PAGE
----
Veterinary students: It’s not too late to apply for Morrison Swine Innovator Prize! Share your work at the Allen D. Leman Swine Conference; it’s a great opportunity for veterinary students who want to network with industry leaders.
The Allen D. Leman Swine Conference includes a session for veterinary students to demonstrate their problem-solving skills through the presentation of a case or experience where students challenged their clinical training and problem-solving capabilities necessary for day-to-day practice. Creativity and originality in the support and delivery are encouraged. The session will take place in-personduring the afternoon of Sunday, September 18 at the Allen D. Leman Swine Conference and will include presentations from 7 veterinary students. Invited students will receive a $1,000 stipend and free admission to the Leman Swine Conference.
Submissions to enter in the selection to present at the DVM student session at the Leman Conference should be uploaded at z.umn.edu/MSIP by August 15th at the end of the day.
If you have any questions, please contact Dr. Zhitnitskiy at firstname.lastname@example.org. For more information about the Morrison Swine Innovator Prize visit z.umn.edu/MSIP.
The first week-end of December was the Conference of Research Workers in Animal Diseases in Chicago. Several of the swine group graduate students were presenting their work and received an award.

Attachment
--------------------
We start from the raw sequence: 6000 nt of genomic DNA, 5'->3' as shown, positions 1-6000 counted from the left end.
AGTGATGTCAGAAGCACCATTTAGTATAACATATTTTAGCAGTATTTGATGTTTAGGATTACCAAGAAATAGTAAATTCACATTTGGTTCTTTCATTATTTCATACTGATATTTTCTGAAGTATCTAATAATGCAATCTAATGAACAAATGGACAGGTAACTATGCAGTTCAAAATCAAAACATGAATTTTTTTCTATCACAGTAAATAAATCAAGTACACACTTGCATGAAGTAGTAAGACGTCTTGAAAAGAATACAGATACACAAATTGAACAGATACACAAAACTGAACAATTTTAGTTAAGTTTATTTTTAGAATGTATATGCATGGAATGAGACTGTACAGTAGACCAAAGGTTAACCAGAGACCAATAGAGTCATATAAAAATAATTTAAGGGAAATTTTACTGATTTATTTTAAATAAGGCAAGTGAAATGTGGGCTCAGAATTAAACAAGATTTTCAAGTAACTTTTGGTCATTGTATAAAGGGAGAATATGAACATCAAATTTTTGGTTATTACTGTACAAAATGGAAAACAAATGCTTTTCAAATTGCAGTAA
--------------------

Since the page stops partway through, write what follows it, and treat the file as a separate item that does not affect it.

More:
First, Frances Shepherd received the award for best oral presentation in the Enteric Diseases category for her presentation titled Variability and bioinformatic analysis of porcine rotavirus B and C illustrate potentially important immunological sites. Frances’ advisers are Dr. Douglas Marthaler and Dr. Michael Murtaugh.
Then, Dr. Robert Valeris received the best poster award in the Veterinary Epidemiology and Preventative Medicine category for presenting Survival analysis of protocols for eradication of Mycoplasma hyopneumoniae in swine farms.
Join us in congratulating our students for their awards!
The first week-end in December is usually the time of the North American PRRS symposium. This year did not upset the tradition but this time, the conference was in collaboration with the National Swine Improvement Federation.